Mott's Demands Pay Cuts Despite $555M Profit

Union workers in Williamson, N.Y. protest the Dr. Pepper-Snapple company, which demanded a $1.50-an-hour pay cut and pension freeze from its Mott's apple juice employees despite the company making record profits of over half a billion a year.
Labor Day 2010 finds a lot of American workers on the sidelines. The U.S. unemployment rate stands at 9.6 percent. There are five job seekers for every opening. And in many cases those who have jobs are being asked to take pay cuts even at healthy companies. CBS News correspondent Elaine Quijano reports on a case in point in Williamson N.Y.

For more than three months, Michelle Muoio has been picketing the plant where she's worked for 15 years - Mott's apple juice in western New York.

Three hundred union members are locked in a heated dispute, symbolizing a new shift in the power struggle between management and labor in America.

Companies typically ask for labor concessions when they're losing money. But Mott's parent company, Dr. Pepper-Snapple -is making record profits of more than half a billion dollars a year. Yet workers are being asked to take a $1.50-an-hour wage cut - and a pension freeze.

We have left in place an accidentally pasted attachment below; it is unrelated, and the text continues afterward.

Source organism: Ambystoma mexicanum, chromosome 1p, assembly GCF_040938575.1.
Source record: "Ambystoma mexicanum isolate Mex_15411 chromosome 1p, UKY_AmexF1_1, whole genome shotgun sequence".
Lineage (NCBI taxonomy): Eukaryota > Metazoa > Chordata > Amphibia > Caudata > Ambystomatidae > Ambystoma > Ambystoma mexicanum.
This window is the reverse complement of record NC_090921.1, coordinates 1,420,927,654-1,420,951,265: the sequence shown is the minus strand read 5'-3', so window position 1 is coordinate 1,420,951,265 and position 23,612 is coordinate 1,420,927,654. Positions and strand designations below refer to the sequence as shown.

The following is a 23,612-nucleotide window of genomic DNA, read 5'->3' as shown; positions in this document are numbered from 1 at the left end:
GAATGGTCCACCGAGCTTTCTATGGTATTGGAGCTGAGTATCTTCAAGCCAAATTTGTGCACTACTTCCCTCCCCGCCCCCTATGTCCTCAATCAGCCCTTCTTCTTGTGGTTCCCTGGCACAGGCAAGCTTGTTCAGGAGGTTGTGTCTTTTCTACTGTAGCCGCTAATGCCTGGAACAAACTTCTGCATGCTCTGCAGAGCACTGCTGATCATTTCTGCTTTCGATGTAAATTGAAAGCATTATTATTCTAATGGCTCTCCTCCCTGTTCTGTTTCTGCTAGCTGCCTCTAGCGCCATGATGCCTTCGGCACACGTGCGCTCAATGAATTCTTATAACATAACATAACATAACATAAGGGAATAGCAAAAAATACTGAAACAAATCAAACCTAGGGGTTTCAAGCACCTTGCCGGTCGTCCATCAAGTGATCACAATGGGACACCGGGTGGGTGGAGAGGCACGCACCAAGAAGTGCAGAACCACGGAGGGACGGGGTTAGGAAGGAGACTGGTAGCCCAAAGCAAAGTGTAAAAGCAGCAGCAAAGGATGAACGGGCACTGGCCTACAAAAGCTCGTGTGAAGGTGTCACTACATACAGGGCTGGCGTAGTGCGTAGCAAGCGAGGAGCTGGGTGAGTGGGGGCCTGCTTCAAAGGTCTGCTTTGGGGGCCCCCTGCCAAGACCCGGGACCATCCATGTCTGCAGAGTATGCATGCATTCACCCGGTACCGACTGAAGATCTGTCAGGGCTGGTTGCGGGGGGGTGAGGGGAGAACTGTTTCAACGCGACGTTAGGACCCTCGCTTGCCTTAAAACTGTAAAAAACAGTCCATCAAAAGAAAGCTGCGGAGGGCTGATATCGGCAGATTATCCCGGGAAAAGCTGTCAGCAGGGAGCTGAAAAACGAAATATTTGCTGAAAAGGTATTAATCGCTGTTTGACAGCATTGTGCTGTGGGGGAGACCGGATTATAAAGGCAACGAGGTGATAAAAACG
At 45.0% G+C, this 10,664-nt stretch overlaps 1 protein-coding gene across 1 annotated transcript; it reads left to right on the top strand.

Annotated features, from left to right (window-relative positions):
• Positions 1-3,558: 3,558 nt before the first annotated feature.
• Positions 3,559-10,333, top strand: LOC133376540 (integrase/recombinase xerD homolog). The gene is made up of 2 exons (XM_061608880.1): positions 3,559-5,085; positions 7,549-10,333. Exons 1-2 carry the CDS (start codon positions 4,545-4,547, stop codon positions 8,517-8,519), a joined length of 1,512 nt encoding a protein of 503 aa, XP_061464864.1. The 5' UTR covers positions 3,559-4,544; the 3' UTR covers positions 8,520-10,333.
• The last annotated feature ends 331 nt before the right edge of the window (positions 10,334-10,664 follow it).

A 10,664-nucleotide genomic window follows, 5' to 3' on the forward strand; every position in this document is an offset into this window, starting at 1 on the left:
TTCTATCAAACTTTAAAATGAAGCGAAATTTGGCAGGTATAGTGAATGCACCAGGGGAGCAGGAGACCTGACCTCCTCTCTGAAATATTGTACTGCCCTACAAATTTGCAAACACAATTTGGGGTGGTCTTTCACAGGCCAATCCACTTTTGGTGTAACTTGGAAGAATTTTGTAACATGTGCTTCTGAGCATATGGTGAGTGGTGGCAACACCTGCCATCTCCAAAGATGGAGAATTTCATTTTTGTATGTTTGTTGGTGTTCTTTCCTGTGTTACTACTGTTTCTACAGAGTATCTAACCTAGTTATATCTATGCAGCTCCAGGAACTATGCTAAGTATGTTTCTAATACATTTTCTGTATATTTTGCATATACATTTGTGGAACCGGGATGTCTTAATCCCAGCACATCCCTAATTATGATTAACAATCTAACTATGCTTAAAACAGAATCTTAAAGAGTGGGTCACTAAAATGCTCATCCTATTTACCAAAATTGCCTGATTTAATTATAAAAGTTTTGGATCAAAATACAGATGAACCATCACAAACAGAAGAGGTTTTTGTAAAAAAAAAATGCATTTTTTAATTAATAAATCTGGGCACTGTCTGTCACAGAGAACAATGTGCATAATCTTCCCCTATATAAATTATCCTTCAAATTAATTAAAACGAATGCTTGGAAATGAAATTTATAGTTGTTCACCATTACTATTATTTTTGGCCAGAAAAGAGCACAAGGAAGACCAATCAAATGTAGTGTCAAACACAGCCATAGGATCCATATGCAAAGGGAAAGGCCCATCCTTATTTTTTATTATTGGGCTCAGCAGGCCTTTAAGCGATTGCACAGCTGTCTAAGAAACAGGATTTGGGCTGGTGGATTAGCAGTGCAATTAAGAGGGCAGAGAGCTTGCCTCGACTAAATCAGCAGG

"We need a fair share," said Mike Leberth, president of RWDSU Local 220. "If you're making half a billion dollars in profit after all expenses, we should share in that."

The company argues that Mott's workers earn far more than their counterparts in the area - an average of $19 an hour versus an area average of $14.

"When there's a situation when you have wages and benefits out of line with the local market and industry norms, however difficult it may be, it's something we have an obligation to address," said Tina Barry, the company's senior vice president for corporate affairs.

The fact is unions are losing their leverage. Membership dropped 10 percent in 2009, the largest decline in more than 25 years.

Labor experts say, generally, the longer a strike drags on, the more likely it is the company will get its way. But these workers say they'll continue to hold out until the company comes up with a better offer.

Replacement workers arrive daily, doing the jobs union members used to do. The company says it has no plans to re-open talks.

Holding out is hard for Michelle Muoio and her son Jaden.

"He didn't have a birthday cake, you know?" Muoio said. "You give up things."

She realizes this could be a lost cause.

"I'll stand out here and fight with everybody until the end and then I'll move on," she said.

  • Ken Millstone

    Ken Millstone is an assignment editor at